Category Archives: blog

Upshift’s Year in Review: Congrats to our First 15 Graduates!

Here we are at the start of a new year and I can’t believe how much we at Upshift, as well as the tech startup industry in Silicon Valley, has to look forward to. It’s never been a more exciting time to be part of the innovations that are changing—and improving— the way people do things every day.

At Upshift, we’re even more jazzed about the potential of today’s startups because we’re helping to grow their businesses faster than they could on their own, and in a way that’s sustainable to keep them thriving.

Upshift, still less than a year old, already has graduated 15 companies from our sales acceleration program, the first five of which raised over $215 million in follow up funding within six months  of completion. If you know me, you know I’m not shy about saying WE KICKED ASS by kicking the asses of our program participants so that they could be successful.

How did we do it?

Part of the beauty of Upshift is, we’re not just teaching the companies in our program how to scale, we’re committed to sharing information for the community at-large to help them kick ass as well. Part of the plans we have for 2015 is to post in-depth case studies on how we moved some of the companies in our program from Point A to Point B. Quite candidly, it’s too much to talk about here since each company is different and each deserves their achievements to be highlighted in a way that can be fully absorbed.

What did we learn this year?

When we first started out in March of 2014, we had a concept – to help accelerate the growth of Silicon Valley startups. I had experience scaling companies through my own businesses, and learning from my own mistakes as well as the mistakes of others, is a key tenet of our curriculum. We learned as much from the companies that came through our program as they learned from us. They learned how to develop a structure for their sales process, and we learned how to take our experience and turn it into an actionable blueprint for them and other companies to follow. In the 10 months since launch, we made several iterations to the program and continually grew and standardized it based on what we identified as the areas in which the companies needed the most help.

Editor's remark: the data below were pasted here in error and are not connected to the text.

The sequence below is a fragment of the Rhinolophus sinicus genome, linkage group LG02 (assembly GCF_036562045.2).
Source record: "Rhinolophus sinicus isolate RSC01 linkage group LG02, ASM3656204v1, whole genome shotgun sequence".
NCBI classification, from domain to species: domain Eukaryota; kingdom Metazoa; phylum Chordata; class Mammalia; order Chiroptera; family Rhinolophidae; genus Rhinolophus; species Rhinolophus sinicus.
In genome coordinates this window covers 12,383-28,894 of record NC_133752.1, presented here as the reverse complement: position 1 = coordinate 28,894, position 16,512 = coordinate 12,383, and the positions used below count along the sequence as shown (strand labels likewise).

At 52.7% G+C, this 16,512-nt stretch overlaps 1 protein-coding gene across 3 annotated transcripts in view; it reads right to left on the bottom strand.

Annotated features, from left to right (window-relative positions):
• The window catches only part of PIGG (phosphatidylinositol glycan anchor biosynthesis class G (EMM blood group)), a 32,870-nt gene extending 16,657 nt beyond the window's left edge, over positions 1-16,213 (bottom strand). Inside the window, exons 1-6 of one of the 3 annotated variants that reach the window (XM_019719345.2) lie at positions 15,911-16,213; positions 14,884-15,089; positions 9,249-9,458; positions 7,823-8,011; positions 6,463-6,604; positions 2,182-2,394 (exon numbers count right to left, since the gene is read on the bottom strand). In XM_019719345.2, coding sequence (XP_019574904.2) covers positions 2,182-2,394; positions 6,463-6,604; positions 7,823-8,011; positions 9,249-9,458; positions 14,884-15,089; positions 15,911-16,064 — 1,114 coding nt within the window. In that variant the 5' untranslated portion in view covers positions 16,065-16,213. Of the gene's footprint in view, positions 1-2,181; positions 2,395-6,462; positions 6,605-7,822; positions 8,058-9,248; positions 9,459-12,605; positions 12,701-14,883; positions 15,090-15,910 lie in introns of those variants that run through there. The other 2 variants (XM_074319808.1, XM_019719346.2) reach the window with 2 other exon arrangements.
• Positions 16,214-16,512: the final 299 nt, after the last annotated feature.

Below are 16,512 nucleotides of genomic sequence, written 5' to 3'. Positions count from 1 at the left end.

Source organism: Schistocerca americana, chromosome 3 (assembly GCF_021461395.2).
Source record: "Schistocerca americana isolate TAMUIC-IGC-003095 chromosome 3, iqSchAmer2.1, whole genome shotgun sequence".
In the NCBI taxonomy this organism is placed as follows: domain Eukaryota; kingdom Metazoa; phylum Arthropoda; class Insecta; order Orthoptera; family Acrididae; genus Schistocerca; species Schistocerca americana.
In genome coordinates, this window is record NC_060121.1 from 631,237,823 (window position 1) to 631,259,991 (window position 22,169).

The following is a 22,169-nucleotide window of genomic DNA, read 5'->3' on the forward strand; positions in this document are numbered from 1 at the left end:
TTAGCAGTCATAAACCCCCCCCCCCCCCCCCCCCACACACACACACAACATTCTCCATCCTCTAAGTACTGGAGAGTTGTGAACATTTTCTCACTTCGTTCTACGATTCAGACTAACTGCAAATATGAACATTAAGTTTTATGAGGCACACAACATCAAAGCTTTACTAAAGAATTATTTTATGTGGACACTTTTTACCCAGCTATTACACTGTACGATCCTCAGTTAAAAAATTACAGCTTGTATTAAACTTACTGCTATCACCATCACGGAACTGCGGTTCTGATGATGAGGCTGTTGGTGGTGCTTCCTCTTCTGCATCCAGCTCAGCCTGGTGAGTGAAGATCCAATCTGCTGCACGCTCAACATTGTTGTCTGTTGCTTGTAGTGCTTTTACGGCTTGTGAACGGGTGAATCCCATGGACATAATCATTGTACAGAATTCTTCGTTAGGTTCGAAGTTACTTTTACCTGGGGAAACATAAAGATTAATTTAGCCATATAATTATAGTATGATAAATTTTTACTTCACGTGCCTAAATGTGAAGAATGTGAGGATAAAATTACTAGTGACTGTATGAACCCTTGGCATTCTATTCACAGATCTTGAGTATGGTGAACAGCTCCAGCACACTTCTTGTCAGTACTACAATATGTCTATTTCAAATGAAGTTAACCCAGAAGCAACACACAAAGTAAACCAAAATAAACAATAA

Did we meet our expectations for our first year?

I’d say things have gone better than we could have hoped for. Back in March, there were two of us working on two companies at a time, and taking between four to five months to execute our scaling process.  In the fourth quarter of 2014, adding Julian Pisani to our staff helped us to expand to six companies working over the course of three months. Not only have we learned to streamline our process so that it’s faster, we’ve also learned how to add more value and take on additional capacity – now that’s scaling!

What did we learn from the companies participating in our program?

Looking back, I’d say it comes down to five things that startups need to focus on:

1 – Don’t boil the ocean.  Startups don’t struggle because of lack of potential customers, they struggle because they’re going after too many prospects at once. It’s important to hone in on the customers most likely to be interested in your product or service. Don’t go after everyone.